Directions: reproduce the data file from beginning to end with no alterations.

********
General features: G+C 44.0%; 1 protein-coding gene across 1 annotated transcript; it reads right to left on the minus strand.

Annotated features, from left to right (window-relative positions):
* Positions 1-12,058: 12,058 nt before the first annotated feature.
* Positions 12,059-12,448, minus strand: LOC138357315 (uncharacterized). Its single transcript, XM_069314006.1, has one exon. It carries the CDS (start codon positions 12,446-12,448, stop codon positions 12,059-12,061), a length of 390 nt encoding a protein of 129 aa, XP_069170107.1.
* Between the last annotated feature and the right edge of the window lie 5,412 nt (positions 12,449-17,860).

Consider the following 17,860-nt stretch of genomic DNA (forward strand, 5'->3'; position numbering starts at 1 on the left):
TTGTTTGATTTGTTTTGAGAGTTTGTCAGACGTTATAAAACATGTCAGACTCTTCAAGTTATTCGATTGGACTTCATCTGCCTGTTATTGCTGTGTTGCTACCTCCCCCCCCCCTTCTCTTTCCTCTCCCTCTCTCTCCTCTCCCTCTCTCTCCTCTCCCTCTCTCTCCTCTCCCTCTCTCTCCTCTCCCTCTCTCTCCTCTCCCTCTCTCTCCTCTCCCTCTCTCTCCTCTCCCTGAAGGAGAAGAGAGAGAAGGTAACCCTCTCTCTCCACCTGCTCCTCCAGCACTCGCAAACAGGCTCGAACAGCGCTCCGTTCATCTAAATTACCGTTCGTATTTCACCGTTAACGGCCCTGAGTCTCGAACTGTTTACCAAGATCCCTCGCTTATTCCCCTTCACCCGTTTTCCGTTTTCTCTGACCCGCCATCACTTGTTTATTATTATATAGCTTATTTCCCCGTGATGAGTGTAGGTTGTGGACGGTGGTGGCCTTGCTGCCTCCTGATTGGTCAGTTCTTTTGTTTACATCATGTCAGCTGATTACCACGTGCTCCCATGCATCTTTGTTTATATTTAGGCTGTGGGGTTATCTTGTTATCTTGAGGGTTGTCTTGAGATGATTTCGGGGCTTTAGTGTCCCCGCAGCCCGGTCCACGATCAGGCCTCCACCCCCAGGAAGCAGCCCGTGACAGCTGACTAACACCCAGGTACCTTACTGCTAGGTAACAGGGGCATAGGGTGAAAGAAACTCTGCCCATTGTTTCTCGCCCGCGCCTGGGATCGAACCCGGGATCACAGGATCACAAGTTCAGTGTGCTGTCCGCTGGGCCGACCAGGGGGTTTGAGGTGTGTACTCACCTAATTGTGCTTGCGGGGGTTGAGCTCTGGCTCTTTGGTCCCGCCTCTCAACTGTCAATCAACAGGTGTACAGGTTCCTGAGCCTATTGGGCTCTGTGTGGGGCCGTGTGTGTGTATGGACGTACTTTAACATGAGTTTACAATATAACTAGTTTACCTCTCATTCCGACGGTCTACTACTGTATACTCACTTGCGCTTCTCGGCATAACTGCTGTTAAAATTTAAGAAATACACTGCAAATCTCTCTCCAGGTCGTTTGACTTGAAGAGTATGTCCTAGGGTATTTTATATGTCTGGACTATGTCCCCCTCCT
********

General features: G+C 44.0%; 1 protein-coding gene across 1 annotated transcript; it reads right to left on the minus strand.

Annotated features, from left to right (window-relative positions):
* Positions 1-12,058: 12,058 nt before the first annotated feature.
* Positions 12,059-12,448, minus strand: LOC138357315 (uncharacterized). Its single transcript, XM_069314006.1, has one exon. It carries the CDS (start codon positions 12,446-12,448, stop codon positions 12,059-12,061), a length of 390 nt encoding a protein of 129 aa, XP_069170107.1.
* Between the last annotated feature and the right edge of the window lie 5,412 nt (positions 12,449-17,860).

Consider the following 17,860-nt stretch of genomic DNA (forward strand, 5'->3'; position numbering starts at 1 on the left):
TTGTTTGATTTGTTTTGAGAGTTTGTCAGACGTTATAAAACATGTCAGACTCTTCAAGTTATTCGATTGGACTTCATCTGCCTGTTATTGCTGTGTTGCTACCTCCCCCCCCCCTTCTCTTTCCTCTCCCTCTCTCTCCTCTCCCTCTCTCTCCTCTCCCTCTCTCTCCTCTCCCTCTCTCTCCTCTCCCTCTCTCTCCTCTCCCTCTCTCTCCTCTCCCTCTCTCTCCTCTCCCTGAAGGAGAAGAGAGAGAAGGTAACCCTCTCTCTCCACCTGCTCCTCCAGCACTCGCAAACAGGCTCGAACAGCGCTCCGTTCATCTAAATTACCGTTCGTATTTCACCGTTAACGGCCCTGAGTCTCGAACTGTTTACCAAGATCCCTCGCTTATTCCCCTTCACCCGTTTTCCGTTTTCTCTGACCCGCCATCACTTGTTTATTATTATATAGCTTATTTCCCCGTGATGAGTGTAGGTTGTGGACGGTGGTGGCCTTGCTGCCTCCTGATTGGTCAGTTCTTTTGTTTACATCATGTCAGCTGATTACCACGTGCTCCCATGCATCTTTGTTTATATTTAGGCTGTGGGGTTATCTTGTTATCTTGAGGGTTGTCTTGAGATGATTTCGGGGCTTTAGTGTCCCCGCAGCCCGGTCCACGATCAGGCCTCCACCCCCAGGAAGCAGCCCGTGACAGCTGACTAACACCCAGGTACCTTACTGCTAGGTAACAGGGGCATAGGGTGAAAGAAACTCTGCCCATTGTTTCTCGCCCGCGCCTGGGATCGAACCCGGGATCACAGGATCACAAGTTCAGTGTGCTGTCCGCTGGGCCGACCAGGGGGTTTGAGGTGTGTACTCACCTAATTGTGCTTGCGGGGGTTGAGCTCTGGCTCTTTGGTCCCGCCTCTCAACTGTCAATCAACAGGTGTACAGGTTCCTGAGCCTATTGGGCTCTGTGTGGGGCCGTGTGTGTGTATGGACGTACTTTAACATGAGTTTACAATATAACTAGTTTACCTCTCATTCCGACGGTCTACTACTGTATACTCACTTGCGCTTCTCGGCATAACTGCTGTTAAAATTTAAGAAATACACTGCAAATCTCTCTCCAGGTCGTTTGACTTGAAGAGTATGTCCTAGGGTATTTTATATGTCTGGACTATGTCCCCCTCCT